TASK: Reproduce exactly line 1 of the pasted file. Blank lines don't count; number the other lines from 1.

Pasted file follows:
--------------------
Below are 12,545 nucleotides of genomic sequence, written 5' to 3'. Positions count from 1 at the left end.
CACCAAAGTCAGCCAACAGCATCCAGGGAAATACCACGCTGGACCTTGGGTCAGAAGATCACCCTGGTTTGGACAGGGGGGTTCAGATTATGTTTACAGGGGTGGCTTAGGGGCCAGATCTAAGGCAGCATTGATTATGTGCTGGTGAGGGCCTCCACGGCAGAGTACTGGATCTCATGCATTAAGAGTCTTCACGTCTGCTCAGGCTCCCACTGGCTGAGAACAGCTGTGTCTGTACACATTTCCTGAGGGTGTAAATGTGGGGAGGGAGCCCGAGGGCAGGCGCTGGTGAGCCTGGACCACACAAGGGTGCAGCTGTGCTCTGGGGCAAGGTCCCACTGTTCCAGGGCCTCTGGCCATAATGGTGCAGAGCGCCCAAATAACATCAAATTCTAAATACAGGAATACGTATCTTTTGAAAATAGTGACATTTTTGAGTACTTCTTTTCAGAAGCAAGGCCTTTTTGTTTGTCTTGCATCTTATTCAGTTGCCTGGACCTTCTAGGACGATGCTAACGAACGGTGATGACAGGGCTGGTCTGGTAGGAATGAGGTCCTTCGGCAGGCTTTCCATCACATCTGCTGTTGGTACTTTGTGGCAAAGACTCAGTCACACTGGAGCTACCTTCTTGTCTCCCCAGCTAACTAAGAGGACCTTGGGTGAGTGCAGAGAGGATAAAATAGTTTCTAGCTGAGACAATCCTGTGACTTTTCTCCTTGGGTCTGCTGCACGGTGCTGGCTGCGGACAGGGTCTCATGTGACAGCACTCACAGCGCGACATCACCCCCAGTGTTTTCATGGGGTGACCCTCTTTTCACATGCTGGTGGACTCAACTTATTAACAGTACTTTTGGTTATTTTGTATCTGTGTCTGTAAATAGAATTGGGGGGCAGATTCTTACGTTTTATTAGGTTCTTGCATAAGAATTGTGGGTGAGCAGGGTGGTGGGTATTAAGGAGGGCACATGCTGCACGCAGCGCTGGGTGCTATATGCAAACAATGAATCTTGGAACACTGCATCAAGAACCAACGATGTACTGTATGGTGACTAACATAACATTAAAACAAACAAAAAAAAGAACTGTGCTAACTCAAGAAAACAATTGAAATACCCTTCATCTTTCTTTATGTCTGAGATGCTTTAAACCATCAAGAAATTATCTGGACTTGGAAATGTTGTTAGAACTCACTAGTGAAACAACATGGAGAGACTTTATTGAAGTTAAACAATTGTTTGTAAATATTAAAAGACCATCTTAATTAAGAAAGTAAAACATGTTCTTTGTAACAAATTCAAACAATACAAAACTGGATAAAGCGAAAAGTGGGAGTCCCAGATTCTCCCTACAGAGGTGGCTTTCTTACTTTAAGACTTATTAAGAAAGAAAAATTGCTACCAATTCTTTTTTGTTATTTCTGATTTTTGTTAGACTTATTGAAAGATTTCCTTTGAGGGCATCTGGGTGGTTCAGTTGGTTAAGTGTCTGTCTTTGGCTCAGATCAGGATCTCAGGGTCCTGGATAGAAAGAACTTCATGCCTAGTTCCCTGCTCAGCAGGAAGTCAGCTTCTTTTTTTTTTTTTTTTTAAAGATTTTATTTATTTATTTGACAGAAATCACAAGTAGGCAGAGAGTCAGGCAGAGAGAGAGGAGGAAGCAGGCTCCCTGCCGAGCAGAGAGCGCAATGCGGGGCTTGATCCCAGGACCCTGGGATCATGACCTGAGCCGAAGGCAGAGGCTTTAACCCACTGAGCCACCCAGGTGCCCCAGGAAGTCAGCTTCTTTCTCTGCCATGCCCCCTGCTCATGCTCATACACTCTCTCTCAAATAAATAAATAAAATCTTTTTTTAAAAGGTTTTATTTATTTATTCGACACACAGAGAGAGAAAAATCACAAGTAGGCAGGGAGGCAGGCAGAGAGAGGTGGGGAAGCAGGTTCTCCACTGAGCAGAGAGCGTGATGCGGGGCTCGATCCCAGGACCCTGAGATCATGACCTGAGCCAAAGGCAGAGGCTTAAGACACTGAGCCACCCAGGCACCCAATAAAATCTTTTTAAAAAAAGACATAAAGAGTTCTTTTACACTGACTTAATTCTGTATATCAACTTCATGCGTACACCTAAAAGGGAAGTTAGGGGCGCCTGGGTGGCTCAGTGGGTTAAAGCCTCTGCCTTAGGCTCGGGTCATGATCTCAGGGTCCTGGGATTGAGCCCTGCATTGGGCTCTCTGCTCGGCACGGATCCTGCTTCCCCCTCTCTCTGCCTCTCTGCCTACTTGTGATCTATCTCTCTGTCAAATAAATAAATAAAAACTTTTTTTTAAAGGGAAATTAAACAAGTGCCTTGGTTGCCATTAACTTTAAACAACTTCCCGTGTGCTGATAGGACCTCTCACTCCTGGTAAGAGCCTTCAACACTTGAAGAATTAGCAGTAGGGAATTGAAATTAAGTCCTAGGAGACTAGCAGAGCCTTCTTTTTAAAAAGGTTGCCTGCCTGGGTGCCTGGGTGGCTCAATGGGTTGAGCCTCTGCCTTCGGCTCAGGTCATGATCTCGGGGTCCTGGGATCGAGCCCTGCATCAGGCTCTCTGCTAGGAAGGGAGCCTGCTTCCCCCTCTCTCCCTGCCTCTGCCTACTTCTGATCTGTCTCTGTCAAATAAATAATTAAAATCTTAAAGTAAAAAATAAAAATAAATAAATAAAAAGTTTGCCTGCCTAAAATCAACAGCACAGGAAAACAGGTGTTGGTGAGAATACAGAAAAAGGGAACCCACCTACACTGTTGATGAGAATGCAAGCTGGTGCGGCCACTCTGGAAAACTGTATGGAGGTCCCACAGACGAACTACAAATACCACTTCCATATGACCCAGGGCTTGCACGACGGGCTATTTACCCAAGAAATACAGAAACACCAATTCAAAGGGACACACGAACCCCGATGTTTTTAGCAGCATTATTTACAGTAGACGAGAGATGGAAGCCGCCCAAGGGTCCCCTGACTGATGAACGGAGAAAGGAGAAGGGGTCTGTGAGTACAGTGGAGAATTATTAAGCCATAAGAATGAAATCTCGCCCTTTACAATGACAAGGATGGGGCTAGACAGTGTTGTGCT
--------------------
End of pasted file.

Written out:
Below are 12,545 nucleotides of genomic sequence, written 5' to 3'. Positions count from 1 at the left end.